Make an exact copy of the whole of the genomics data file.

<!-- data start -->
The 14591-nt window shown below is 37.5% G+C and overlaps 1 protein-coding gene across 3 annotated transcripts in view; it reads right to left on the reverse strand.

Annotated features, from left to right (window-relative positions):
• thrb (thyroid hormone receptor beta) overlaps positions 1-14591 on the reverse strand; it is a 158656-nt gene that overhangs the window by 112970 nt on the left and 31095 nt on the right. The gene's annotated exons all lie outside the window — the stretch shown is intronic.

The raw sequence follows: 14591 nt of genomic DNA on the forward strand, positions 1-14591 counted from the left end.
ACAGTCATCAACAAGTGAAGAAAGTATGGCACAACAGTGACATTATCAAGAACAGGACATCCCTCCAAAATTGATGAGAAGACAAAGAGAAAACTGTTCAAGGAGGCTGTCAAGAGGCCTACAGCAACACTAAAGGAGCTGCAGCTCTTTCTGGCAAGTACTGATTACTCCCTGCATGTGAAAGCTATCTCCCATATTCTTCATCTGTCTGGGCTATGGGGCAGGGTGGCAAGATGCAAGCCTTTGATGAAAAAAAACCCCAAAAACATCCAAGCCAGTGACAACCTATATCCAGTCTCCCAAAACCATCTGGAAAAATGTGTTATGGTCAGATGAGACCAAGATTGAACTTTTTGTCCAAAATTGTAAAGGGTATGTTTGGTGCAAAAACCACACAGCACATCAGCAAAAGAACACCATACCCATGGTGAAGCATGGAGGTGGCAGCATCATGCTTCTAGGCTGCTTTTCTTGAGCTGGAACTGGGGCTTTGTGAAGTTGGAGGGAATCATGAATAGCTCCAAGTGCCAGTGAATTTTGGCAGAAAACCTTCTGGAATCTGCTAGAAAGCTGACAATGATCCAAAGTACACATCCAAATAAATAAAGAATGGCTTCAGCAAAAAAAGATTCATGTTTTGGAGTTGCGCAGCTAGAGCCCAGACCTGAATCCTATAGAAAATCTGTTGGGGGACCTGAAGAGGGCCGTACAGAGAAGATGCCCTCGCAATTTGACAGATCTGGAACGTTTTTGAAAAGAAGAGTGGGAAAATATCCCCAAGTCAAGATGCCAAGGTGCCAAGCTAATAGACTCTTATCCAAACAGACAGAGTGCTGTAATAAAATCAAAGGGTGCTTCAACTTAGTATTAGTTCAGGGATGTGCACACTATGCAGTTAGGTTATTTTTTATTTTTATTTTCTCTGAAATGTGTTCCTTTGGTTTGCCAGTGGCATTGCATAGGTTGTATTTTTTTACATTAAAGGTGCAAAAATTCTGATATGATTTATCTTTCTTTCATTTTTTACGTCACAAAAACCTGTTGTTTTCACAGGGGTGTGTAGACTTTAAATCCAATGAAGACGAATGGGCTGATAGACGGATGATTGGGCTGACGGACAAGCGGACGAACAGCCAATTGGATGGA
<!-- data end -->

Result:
The 14591-nt window shown below is 37.5% G+C and overlaps 1 protein-coding gene across 3 annotated transcripts in view; it reads right to left on the reverse strand.

Annotated features, from left to right (window-relative positions):
• thrb (thyroid hormone receptor beta) overlaps positions 1-14591 on the reverse strand; it is a 158656-nt gene that overhangs the window by 112970 nt on the left and 31095 nt on the right. The gene's annotated exons all lie outside the window — the stretch shown is intronic.

The raw sequence follows: 14591 nt of genomic DNA on the forward strand, positions 1-14591 counted from the left end.
ACAGTCATCAACAAGTGAAGAAAGTATGGCACAACAGTGACATTATCAAGAACAGGACATCCCTCCAAAATTGATGAGAAGACAAAGAGAAAACTGTTCAAGGAGGCTGTCAAGAGGCCTACAGCAACACTAAAGGAGCTGCAGCTCTTTCTGGCAAGTACTGATTACTCCCTGCATGTGAAAGCTATCTCCCATATTCTTCATCTGTCTGGGCTATGGGGCAGGGTGGCAAGATGCAAGCCTTTGATGAAAAAAAACCCCAAAAACATCCAAGCCAGTGACAACCTATATCCAGTCTCCCAAAACCATCTGGAAAAATGTGTTATGGTCAGATGAGACCAAGATTGAACTTTTTGTCCAAAATTGTAAAGGGTATGTTTGGTGCAAAAACCACACAGCACATCAGCAAAAGAACACCATACCCATGGTGAAGCATGGAGGTGGCAGCATCATGCTTCTAGGCTGCTTTTCTTGAGCTGGAACTGGGGCTTTGTGAAGTTGGAGGGAATCATGAATAGCTCCAAGTGCCAGTGAATTTTGGCAGAAAACCTTCTGGAATCTGCTAGAAAGCTGACAATGATCCAAAGTACACATCCAAATAAATAAAGAATGGCTTCAGCAAAAAAAGATTCATGTTTTGGAGTTGCGCAGCTAGAGCCCAGACCTGAATCCTATAGAAAATCTGTTGGGGGACCTGAAGAGGGCCGTACAGAGAAGATGCCCTCGCAATTTGACAGATCTGGAACGTTTTTGAAAAGAAGAGTGGGAAAATATCCCCAAGTCAAGATGCCAAGGTGCCAAGCTAATAGACTCTTATCCAAACAGACAGAGTGCTGTAATAAAATCAAAGGGTGCTTCAACTTAGTATTAGTTCAGGGATGTGCACACTATGCAGTTAGGTTATTTTTTATTTTTATTTTCTCTGAAATGTGTTCCTTTGGTTTGCCAGTGGCATTGCATAGGTTGTATTTTTTTACATTAAAGGTGCAAAAATTCTGATATGATTTATCTTTCTTTCATTTTTTACGTCACAAAAACCTGTTGTTTTCACAGGGGTGTGTAGACTTTAAATCCAATGAAGACGAATGGGCTGATAGACGGATGATTGGGCTGACGGACAAGCGGACGAACAGCCAATTGGATGGA